When the 1965 season opened, with many of the CVRA teams arriving with overhead sportsman cars, Otter Creek was supposedly opened under the promotion of former CVRA race driver “Little Joe” D’Avignon, of Cornwall. Richards insists that he was still behind the operation, which was now going by Hillside Raceway. The track saw the same CVRA sportsman cars as did Fairmont [which was enjoying a resurgence of interest that year]; but, none of the old sportsman cars from the early two years of the Waltham track were regulars.


Connecticut NASCAR regular Jim Koehler began running Fairmont and Hillside Raceway in 1965, before destroying the beautiful 11CT at Fonda. The background of this shot shows more stands and a little new paint; but nothing much was added to Fairmont despite the successful season. [Ladabouche Photo]


            Richards’ Saturday night shows at Fairmont were going very well. More and more, the fields were predominantly overheads. At the very beginning of that season, a number of the former banner teams from the track’s flathead days tried running their flathead cars against their peers who had made the change and against the many new teams which were now coming in to run under the new rules. The former Vermont State Champion team of Frank “Stroker” Smith, from Keene, NH and his driver Moran “Sonny” Rabideau of Brattleboro, VT were the most successful. Rabideau and his black and white cutdown, the 311, would lead many of the features; but, the strain of the gear they had to run to stay ahead of the overheads caused many engine failures. The handwriting was on the wall soon into the season.


The formerly – dominant New Hampshire contingent would go one of two ways. Roger Canfield’s 8NH became exclusively an overhead V-8 team, as was the Claremont track. Other teams fought the flathead fight until the bitter end with only some success.  [Cavalcade of Auto Racing Photo]


            A few of formerly dominant New Hampshire teams came west with small V-8’s crammed into their ’32 and ’34 Ford coupes. Some new teams, like the 8NH car, having been built specially as sportsman cars, began to appear. Rabideau, after disappearing for a bit, re-appeared and bought the points – leading car of his friend, Leo Vallaincourt – leaving driver Howard Stevens and the crew hanging out to dry in August. Sometimes, even regular NASCAR sportsman teams would sneak into Vermont to race, often using racing pseudonyms. The Hammond / Strong 56CT car would show up with driver Chet Hunt known as Jim Mitchell.

            As it turned out, Richards had been taking crap from the Town of Fair Haven for years. The small – minded town fathers, while watching revenues come into the town businesses from the race fans who attended Fairmont, complained and railed against the dust, traffic, and extraneous noise attributed to Fairmont Speedway. Hence, C.J. was reluctant to put much money into the infrastructure of the old fairgrounds oval he had leased since 1962.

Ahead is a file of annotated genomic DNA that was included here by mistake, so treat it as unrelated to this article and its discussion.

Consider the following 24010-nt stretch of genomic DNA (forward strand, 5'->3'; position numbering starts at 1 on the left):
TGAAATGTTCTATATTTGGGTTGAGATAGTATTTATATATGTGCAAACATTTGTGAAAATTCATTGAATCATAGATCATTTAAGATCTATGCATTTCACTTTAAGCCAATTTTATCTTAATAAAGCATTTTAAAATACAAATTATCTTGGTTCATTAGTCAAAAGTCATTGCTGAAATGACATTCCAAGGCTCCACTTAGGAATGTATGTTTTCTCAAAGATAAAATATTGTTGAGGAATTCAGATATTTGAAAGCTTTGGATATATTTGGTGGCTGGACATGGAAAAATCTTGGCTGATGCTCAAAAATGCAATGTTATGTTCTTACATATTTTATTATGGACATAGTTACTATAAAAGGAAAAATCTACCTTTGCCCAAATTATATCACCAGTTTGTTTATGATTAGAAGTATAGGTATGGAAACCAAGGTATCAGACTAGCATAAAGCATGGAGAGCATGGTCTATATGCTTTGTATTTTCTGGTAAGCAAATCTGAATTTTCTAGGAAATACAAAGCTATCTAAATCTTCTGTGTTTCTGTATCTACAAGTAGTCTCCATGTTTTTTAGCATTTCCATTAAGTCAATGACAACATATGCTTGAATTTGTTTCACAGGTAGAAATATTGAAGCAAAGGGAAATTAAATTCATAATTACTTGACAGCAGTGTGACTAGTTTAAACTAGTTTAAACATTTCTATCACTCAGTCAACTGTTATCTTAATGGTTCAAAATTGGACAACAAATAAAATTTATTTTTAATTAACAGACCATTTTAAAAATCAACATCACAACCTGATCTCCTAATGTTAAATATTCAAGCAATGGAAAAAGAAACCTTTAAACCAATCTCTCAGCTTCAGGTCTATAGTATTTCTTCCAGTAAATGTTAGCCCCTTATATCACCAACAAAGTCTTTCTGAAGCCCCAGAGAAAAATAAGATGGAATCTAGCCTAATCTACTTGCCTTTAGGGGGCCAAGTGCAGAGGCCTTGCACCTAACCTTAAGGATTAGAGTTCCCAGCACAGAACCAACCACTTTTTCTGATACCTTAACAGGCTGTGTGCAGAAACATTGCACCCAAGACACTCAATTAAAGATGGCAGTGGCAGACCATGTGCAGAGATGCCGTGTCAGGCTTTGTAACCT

The lot of legendary Sonny Rabideau is well illustrated here. [Above] Sonny picks up checkers from CVRA starter Danny Rumpf with the flathead at Fairmont in 1965. [Courtesy of Ed Fabian] [Below] – Rabideau later returned to Smith and drove the 311 with an overhead V-8 for a spell at Devil’s Bowl. [Courtesy of RA Silvia]


            After one more [even more successful] season at Fairmont, the CVRA pulled up stakes, bought land up the highway in West Haven, and built the still – existing Devil’s Bowl Speedway. In 2012, for the first time since, that track will open under ownership under than the Richards family. A careful analysis of what could be seen in that dusky photo of Pete Corey loading up his Falcon might have told the observer that this was coming.


The 1966 season at Fairmont was almost a dress rehearsal for Devil’s Bowl. The Norm Scarborough – prepared #24 of Russ Shaw sits in the Fairmont infield, with the 71 of Harry Duffany and John Richmond’s 93 in the background. [Ladabouche Photo]

                                      Please email me at if you have any photos to lend me or information and corrections I could benefit from. Please do not submit anything you are

                        not willing to allow me to use on my website - and thanks. For those who still don’t like computers - my regular address is: Bill Ladabouche, 23 York Street, Swanton, Vermont 05488.